Raffe, a Tulsa resident, has been taking photos for 23 years. His awards include honors from the American Advertising Federation, Art Directors Club and the Dallas Society of Visual Communications. He's also one of the three-person team responsible for the gorgeous and moving coffee table book "Oklahoma: A Portrait of America," released last year by Raffe, Libby Bender and Carl Brune.
Raffe's exhibit at the Circle will be on display through Feb. 28. For more information, visit www.circlecinema.com.
More to See
M.A. Doran Gallery's celebrates Christmas with its annual small works show. The exhibit, which opened on Dec. 3, closes at the end of the month, so you've still got a few days to get a glimpse of it, perhaps while you're out exchanging unwanted Christmas gifts.
This year, the exhibit, which features small works by gallery artists, also doubles as a celebration of the gallery's 30th anniversary.
The exhibit features new paintings, sculptures, crafts and ornaments. The gallery, at 3509 S. Peoria Ave., is open Tuesday through Saturday, 10:30am to 6pm. More information is at www.madorangallery.com.
Another place to stop if you're out this weekend is Lovetts Gallery, in The Farm shopping center at 6528 E. 51st St. The gallery has on display 20 new three-dimensional works by internationally acclaimed artists.
The new acquisition includes four ceramic sculptures by Stephen Wood, five wood sculptures by Ken Hager, a stone sculpture by Justin Davenport and 10 works by bronze artist Kevin Box. Box is an Oklahoma native and contemporary sculptor whose work is featured at the gallery right now.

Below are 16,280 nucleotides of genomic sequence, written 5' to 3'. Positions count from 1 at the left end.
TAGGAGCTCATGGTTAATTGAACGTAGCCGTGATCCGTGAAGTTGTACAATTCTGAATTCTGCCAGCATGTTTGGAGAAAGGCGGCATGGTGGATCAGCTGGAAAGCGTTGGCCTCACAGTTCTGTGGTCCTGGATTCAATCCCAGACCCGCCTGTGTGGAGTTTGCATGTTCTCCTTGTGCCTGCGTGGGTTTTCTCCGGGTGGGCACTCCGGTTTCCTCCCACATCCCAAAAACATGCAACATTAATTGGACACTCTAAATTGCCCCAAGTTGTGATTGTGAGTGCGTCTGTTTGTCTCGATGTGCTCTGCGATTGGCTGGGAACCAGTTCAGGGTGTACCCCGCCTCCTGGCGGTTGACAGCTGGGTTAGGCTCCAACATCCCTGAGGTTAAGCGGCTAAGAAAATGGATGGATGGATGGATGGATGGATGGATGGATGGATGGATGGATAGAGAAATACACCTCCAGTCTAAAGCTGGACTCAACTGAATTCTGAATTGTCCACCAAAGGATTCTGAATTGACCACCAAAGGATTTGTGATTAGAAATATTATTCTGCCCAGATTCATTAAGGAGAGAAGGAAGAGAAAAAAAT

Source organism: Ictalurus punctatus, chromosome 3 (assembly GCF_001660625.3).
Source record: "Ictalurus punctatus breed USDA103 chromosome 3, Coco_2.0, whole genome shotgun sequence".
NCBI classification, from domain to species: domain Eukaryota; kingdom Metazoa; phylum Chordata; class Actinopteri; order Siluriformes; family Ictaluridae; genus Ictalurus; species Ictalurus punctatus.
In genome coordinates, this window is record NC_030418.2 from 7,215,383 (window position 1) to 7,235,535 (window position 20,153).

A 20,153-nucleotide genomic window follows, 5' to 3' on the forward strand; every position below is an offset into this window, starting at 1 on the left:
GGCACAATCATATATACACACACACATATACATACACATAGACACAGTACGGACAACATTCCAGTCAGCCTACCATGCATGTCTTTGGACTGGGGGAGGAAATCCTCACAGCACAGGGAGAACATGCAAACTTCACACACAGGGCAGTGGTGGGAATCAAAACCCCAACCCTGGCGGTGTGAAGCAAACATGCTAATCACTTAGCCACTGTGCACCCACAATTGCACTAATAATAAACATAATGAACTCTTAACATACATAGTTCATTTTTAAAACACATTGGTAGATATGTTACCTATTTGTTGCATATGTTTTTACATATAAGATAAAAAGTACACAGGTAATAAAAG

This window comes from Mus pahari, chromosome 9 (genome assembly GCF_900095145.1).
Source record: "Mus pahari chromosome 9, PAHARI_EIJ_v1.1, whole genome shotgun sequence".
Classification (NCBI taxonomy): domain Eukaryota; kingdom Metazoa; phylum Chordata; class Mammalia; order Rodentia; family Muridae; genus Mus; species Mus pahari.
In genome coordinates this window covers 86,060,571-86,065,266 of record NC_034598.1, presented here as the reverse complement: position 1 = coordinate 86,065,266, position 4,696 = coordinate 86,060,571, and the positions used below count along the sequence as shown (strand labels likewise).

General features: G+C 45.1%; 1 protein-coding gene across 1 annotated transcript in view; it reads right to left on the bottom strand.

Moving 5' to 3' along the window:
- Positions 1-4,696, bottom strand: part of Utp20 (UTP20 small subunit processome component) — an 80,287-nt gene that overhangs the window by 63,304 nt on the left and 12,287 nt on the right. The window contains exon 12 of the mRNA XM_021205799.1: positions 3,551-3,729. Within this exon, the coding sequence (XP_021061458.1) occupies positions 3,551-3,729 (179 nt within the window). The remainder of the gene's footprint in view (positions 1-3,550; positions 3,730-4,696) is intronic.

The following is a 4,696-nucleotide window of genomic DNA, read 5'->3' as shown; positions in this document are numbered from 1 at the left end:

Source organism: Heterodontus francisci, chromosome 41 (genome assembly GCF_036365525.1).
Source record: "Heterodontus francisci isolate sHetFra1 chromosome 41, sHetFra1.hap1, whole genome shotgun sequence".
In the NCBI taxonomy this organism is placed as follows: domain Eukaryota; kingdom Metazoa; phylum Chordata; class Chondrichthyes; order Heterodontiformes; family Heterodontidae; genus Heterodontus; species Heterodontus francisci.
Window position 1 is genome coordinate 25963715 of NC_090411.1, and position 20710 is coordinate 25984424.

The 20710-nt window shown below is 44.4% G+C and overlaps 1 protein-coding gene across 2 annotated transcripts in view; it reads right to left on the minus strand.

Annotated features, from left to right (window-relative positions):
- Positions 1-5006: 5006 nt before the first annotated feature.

Also featured at the gallery is 'WORN," an exhibition of art jewelry.
"Following the overwhelming success of 'Jewelry: No Lines, No Production,' we realized that the collector appetite and desire for such specialized exhibitions and works far exceeded our expectation," gallery representatives stated on their Web site. "'WORN' is the next installment of our 'jewelry as art' exhibition series, this time even further expanding the origins and offerings."
For eight months, eleven participating jewelers representing five countries created more than 100 unique and wearable pieces--seen for the first time at Lovetts. The exhibit that resulted opened earlier this month and will be on display until Jan. 4. Gallery hours are Monday through Saturday from 10am to 6pm. Find more information at www.lovettsgallery.com.